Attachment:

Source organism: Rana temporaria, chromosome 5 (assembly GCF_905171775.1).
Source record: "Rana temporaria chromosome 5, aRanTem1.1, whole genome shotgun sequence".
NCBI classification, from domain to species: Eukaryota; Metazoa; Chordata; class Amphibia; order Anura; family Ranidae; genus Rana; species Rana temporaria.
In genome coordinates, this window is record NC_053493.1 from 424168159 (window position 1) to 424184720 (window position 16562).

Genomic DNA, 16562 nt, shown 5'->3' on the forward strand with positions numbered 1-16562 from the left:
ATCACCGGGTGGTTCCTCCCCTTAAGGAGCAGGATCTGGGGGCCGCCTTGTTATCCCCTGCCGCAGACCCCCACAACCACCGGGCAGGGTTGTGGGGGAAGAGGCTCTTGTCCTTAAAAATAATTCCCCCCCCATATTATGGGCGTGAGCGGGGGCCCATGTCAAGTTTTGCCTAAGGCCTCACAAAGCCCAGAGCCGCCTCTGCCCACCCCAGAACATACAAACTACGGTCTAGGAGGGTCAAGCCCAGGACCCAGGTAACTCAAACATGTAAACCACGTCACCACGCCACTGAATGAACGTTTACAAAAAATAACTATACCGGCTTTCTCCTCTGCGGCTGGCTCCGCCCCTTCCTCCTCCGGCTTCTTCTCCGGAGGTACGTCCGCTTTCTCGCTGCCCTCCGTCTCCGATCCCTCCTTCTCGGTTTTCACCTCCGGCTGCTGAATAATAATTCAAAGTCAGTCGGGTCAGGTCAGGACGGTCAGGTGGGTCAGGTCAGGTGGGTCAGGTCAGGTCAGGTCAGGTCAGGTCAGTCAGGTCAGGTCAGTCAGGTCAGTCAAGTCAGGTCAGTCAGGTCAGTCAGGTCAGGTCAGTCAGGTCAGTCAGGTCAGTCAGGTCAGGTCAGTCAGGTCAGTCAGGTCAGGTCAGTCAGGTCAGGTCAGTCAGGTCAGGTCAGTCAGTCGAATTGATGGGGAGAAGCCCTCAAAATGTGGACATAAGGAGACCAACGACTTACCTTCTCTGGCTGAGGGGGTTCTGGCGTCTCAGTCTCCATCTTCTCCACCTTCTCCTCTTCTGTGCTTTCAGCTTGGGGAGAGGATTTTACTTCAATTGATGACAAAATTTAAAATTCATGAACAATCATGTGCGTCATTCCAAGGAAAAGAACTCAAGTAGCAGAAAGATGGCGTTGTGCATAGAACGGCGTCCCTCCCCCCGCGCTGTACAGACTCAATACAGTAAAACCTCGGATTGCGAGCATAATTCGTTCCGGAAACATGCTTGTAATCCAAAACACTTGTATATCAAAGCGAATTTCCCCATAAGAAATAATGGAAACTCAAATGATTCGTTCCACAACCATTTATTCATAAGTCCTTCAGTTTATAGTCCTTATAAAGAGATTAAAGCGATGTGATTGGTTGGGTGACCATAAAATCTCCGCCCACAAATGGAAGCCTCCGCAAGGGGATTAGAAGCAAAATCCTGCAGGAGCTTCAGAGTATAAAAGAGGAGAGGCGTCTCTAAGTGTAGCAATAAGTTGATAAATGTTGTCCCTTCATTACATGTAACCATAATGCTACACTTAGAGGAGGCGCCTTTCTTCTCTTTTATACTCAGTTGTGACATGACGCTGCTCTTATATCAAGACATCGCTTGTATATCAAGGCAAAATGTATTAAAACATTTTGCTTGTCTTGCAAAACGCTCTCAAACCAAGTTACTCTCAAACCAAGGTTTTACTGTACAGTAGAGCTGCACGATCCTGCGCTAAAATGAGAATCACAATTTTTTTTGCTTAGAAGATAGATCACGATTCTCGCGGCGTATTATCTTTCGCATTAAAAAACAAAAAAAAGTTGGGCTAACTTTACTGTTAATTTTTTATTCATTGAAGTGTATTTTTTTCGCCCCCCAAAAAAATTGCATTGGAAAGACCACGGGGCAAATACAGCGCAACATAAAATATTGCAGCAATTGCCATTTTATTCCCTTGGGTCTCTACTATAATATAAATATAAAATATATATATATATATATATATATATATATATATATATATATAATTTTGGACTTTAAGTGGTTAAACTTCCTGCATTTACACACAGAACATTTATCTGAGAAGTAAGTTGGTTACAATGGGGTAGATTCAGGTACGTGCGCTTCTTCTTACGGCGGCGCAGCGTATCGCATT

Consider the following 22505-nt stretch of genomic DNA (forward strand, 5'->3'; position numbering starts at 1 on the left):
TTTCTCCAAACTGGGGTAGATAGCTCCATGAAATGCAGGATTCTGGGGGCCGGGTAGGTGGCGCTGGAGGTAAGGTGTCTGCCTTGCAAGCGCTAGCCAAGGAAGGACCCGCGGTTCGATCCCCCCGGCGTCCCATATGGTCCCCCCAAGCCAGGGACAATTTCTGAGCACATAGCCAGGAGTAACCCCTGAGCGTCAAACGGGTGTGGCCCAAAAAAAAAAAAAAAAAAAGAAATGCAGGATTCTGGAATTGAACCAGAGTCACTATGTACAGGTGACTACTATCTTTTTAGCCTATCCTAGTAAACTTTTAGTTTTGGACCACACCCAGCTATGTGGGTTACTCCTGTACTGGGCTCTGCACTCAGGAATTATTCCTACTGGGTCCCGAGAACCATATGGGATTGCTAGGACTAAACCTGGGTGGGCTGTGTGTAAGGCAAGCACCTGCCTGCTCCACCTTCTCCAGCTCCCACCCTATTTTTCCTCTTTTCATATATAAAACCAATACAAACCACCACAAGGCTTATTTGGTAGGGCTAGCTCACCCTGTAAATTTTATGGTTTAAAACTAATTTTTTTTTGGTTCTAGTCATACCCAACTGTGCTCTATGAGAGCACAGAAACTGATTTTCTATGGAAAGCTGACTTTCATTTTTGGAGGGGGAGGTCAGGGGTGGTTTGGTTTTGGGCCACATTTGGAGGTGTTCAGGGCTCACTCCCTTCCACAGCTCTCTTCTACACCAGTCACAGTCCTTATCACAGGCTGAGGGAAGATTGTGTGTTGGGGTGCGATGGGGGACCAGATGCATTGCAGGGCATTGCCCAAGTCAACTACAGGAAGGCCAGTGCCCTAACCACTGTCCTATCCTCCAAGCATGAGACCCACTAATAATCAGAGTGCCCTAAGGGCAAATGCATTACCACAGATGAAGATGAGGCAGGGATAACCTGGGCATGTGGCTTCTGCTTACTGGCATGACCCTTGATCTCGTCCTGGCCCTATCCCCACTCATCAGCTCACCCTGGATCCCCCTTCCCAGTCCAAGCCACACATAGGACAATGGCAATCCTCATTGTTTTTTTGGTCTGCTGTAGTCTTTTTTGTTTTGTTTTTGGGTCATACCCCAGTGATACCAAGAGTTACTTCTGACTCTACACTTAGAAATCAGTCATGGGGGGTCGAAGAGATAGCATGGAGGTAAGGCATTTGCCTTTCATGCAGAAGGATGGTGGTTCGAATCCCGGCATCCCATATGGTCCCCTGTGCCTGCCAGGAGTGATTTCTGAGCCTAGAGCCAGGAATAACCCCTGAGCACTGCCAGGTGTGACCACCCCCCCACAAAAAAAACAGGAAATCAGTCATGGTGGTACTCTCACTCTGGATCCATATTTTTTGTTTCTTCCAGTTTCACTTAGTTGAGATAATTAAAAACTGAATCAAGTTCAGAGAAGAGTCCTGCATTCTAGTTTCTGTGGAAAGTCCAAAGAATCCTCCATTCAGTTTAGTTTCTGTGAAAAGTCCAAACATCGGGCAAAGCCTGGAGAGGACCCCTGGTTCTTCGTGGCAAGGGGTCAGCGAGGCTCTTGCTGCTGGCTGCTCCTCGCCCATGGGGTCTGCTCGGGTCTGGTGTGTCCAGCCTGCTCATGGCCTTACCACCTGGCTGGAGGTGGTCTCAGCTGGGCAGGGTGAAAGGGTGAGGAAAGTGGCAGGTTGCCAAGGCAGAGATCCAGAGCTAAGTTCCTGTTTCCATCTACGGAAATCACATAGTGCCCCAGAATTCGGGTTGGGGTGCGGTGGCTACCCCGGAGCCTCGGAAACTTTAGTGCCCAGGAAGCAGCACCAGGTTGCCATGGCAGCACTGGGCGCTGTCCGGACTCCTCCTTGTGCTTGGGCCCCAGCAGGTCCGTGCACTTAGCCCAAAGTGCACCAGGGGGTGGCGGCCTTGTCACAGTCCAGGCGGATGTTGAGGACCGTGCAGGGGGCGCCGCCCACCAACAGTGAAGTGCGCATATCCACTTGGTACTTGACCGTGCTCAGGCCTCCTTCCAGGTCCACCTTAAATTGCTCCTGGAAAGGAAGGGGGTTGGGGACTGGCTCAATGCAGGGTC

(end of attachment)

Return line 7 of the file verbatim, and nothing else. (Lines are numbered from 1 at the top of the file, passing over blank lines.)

Consider the following 22505-nt stretch of genomic DNA (forward strand, 5'->3'; position numbering starts at 1 on the left):